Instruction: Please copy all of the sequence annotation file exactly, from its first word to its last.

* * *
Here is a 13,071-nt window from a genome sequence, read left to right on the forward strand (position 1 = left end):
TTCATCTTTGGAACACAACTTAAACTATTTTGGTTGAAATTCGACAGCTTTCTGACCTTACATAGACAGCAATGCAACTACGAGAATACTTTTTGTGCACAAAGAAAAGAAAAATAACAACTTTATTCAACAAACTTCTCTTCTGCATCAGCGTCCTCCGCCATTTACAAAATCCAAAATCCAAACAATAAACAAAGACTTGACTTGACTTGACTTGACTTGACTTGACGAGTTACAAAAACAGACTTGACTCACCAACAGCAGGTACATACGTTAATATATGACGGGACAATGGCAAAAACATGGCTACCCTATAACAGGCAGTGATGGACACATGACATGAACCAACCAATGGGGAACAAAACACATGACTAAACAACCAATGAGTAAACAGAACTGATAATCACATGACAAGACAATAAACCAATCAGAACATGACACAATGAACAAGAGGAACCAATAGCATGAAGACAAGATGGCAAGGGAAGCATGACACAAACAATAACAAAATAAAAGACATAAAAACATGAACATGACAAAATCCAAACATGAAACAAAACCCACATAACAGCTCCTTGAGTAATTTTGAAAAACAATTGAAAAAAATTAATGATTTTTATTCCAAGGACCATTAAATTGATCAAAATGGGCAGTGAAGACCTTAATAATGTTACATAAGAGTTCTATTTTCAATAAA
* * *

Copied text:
Here is a 13,071-nt window from a genome sequence, read left to right on the forward strand (position 1 = left end):
TTCATCTTTGGAACACAACTTAAACTATTTTGGTTGAAATTCGACAGCTTTCTGACCTTACATAGACAGCAATGCAACTACGAGAATACTTTTTGTGCACAAAGAAAAGAAAAATAACAACTTTATTCAACAAACTTCTCTTCTGCATCAGCGTCCTCCGCCATTTACAAAATCCAAAATCCAAACAATAAACAAAGACTTGACTTGACTTGACTTGACTTGACTTGACGAGTTACAAAAACAGACTTGACTCACCAACAGCAGGTACATACGTTAATATATGACGGGACAATGGCAAAAACATGGCTACCCTATAACAGGCAGTGATGGACACATGACATGAACCAACCAATGGGGAACAAAACACATGACTAAACAACCAATGAGTAAACAGAACTGATAATCACATGACAAGACAATAAACCAATCAGAACATGACACAATGAACAAGAGGAACCAATAGCATGAAGACAAGATGGCAAGGGAAGCATGACACAAACAATAACAAAATAAAAGACATAAAAACATGAACATGACAAAATCCAAACATGAAACAAAACCCACATAACAGCTCCTTGAGTAATTTTGAAAAACAATTGAAAAAAATTAATGATTTTTATTCCAAGGACCATTAAATTGATCAAAATGGGCAGTGAAGACCTTAATAATGTTACATAAGAGTTCTATTTTCAATAAA